flutter fly

(Toxonevra superba)

               
Conservation Status

IUCN Red List

not listed

flutter fly (Toxonevra superba)

NatureServe

not listed

Minnesota

not listed

Occurrence

Widely distributed but rare

Flight/Season

June to September

Habitat

Moist, shady places

Size

Total Length: to ¼ (3 to 6 mm)

Photo by Alfredo Colon
 
Identification

Toxonevra superba is is a widely distributed but rare flutter fly. It is sometimes called antlered flutter fly, but not by any authoritative sources. It occurs in the United States from Maine to Minnesota south to Georgia and Nebraska, and in southern Canada from Nova Scotia to Alberta. Adults are found on flowers and on low branches of trees and shrubs. Larvae may feed on plant material, or they may prey on the larvae of bark beetles, or both.

Adults are yellowish-brown and to ¼ (3 to 6 mm) in length.

The head is rounded in profile. There are two large compound eyes, one on each side of the head, and three simple eyes (ocelli) in a small triangle on top of the head. The compound eyes are round. The collection of protruding mouthparts (proboscis) is short. The third segment of each antenna is oval.

The upper part of the thorax is yellowish-brown. There are two indistinct, slightly paler, stripes, and two parallel rows of black bristles. Each abdominal segment has a row of large black bristles near the rear margin. There is a small but distinct black spot at the base of each bristle.

The wings are clear with dark brown markings. There is a broad, dark brown band on the leading edge (costal margin) extending around the wingtip. The band has a small bump on the inner side about one third of the distance to the wingtip. There is also a large spot half way to the wingtip extending from the band to the inner margin. The wing pattern resembles a deer’s antlers to imaginative minds. The subcostal vein (Sc) is complete. The costal vein is broken near the end of the Sc. The anal cell is rounded at the end.

The legs are light yellow. The fourth leg segment (tibia) does not have bristles near the tip.

 
Similar
Species

 

 
Larval Food

Plant material or larvae of bark beetles or both

 
Adult Food

 

 
Life Cycle

 

 
Behavior

Males extend and vibrate their wings, a behavior that gives the family Pallopteridae its common name.

 
Distribution Distribution Map  

Sources: 24, 29, 30, 82.

 
Comments

 

 
Taxonomy

Order:

Diptera (gnats, mosquitoes, true flies)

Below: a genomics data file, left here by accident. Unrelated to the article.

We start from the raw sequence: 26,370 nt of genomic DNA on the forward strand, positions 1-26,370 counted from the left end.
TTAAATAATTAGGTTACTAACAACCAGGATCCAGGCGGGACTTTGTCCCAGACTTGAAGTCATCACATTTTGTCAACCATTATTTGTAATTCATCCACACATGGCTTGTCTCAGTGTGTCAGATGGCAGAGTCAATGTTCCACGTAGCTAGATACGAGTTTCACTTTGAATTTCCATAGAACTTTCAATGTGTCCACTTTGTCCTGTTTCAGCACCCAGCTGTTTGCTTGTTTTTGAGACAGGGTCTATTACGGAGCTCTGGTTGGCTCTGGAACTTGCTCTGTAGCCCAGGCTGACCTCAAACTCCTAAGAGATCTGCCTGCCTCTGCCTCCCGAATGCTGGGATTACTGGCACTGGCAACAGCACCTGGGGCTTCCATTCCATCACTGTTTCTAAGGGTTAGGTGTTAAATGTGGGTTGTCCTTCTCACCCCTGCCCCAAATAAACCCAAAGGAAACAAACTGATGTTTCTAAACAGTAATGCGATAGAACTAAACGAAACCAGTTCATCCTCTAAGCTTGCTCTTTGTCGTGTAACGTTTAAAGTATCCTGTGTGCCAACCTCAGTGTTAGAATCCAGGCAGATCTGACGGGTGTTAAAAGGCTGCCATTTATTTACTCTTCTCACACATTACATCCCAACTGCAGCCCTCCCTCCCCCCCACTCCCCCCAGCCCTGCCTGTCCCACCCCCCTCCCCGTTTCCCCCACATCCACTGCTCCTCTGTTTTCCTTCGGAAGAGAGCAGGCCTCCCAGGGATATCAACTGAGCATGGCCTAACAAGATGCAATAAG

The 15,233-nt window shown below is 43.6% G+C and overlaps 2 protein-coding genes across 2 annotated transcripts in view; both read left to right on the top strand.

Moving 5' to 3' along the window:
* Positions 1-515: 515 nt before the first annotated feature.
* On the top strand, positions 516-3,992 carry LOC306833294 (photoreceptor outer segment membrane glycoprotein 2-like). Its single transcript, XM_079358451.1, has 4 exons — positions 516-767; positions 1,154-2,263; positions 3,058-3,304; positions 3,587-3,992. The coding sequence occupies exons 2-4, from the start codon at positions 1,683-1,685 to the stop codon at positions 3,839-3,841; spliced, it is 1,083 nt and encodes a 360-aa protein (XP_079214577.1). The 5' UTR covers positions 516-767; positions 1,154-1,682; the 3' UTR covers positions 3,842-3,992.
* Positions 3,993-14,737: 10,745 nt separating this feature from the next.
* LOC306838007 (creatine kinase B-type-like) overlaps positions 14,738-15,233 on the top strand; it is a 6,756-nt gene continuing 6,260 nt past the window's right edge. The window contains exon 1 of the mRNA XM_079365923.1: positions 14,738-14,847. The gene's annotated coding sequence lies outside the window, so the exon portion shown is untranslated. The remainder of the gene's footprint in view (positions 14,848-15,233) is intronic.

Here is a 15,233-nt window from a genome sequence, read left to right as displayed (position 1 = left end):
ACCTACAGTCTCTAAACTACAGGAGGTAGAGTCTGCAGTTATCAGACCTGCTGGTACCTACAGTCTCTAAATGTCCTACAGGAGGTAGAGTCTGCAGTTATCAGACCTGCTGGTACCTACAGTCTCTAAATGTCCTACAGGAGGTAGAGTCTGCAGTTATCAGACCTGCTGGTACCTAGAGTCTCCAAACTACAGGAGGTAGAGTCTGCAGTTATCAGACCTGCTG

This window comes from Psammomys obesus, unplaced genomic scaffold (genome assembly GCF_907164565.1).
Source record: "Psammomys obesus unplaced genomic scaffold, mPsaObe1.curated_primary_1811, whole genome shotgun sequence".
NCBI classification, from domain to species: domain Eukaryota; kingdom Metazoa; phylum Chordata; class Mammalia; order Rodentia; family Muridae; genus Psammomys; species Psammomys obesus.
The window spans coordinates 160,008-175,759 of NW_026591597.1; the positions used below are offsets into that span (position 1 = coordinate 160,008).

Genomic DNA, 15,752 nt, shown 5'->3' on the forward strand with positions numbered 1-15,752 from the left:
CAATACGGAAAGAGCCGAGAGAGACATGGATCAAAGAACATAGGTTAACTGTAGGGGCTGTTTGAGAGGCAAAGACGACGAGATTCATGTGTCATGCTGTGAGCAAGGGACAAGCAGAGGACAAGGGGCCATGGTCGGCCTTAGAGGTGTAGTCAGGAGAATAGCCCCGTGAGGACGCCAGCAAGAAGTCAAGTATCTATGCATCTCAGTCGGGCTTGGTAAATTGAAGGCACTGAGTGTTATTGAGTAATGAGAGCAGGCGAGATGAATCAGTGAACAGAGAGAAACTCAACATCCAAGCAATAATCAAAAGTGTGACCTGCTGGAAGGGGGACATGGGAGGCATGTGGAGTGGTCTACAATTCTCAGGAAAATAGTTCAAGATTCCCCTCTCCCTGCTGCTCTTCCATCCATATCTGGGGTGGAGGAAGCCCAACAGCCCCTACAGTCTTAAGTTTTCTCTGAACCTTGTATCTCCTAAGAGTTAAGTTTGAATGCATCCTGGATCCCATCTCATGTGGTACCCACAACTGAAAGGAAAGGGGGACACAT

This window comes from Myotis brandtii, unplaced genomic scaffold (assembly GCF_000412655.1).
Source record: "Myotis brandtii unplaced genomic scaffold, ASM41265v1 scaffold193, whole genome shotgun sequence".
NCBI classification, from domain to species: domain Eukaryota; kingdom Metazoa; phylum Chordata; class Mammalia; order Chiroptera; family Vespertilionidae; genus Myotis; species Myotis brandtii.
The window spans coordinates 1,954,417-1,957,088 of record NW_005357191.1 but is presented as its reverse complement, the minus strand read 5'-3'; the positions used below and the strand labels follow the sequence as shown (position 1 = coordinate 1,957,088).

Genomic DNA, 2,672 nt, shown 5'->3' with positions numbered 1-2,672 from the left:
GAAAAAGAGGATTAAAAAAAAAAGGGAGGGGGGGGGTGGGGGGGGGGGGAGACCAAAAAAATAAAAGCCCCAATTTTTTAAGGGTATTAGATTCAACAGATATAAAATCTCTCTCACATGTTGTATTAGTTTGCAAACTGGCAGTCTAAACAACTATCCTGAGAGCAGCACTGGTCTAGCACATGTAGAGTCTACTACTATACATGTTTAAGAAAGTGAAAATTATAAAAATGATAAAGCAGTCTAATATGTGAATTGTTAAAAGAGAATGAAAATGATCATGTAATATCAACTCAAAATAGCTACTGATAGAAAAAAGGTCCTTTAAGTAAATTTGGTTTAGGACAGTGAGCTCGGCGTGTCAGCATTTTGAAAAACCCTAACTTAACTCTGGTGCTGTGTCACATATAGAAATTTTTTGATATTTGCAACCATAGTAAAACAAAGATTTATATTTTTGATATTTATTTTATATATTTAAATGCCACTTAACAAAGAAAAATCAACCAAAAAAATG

Suborder:

Brachycera (circular-seamed flies, mouches muscoïdes, muscoid flies, short-horned flies)

 

Infraorder:

Muscomorpha

 

No Rank:

Eremoneura

 

No Rank:

Cyclorrhapha

 

No Rank:

Schizophora

 

No Rank:

Acalyptratae

 

Superfamily:

Tephritoidea (fungus gnats and gall midges)

 

Family:

Pallopteridae (flutter flies)

 

Genus:

Toxonevra

 
Synonyms

Palloptera superba

Toxoneura superba (misspelling)

 
Common
Names

This species has no common name. The common name for the family Pallopteridae is flutter flies, and is applied here for convenience.

 

 

 

 

 

Glossary

Costal margin

The leading edge of the forewing of insects.

 

Ocellus

Simple eye; an eye with a single lens. Plural: ocelli.

 

Proboscis

The protruding mouthpart(s) of a sucking insect.

 

Tibia

The fourth segment of an insect leg, after the femur and before the tarsus (foot). The fifth segment of a spider leg or palp.

 

 

 

 

 

       
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Alfredo Colon
       
  flutter fly (Toxonevra superba)   flutter fly (Toxonevra superba)
       
  flutter fly (Toxonevra superba)   flutter fly (Toxonevra superba)
       
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About

Jan 31, 2017

Toxonevra superba, Flutter Fly (Pallopteridae), fluttering on bird pooh, July 15, 2016

   
       
  Toxonevra superba, some insects only have Latin names
NatNat
 
   
 
About

May 12, 2020

   
       

 

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Alfredo Colon
Summer 2019

Location: Woodbury, MN

flutter fly (Toxonevra superba)


     
     
 
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Created: 12/23/2020

Last Updated:

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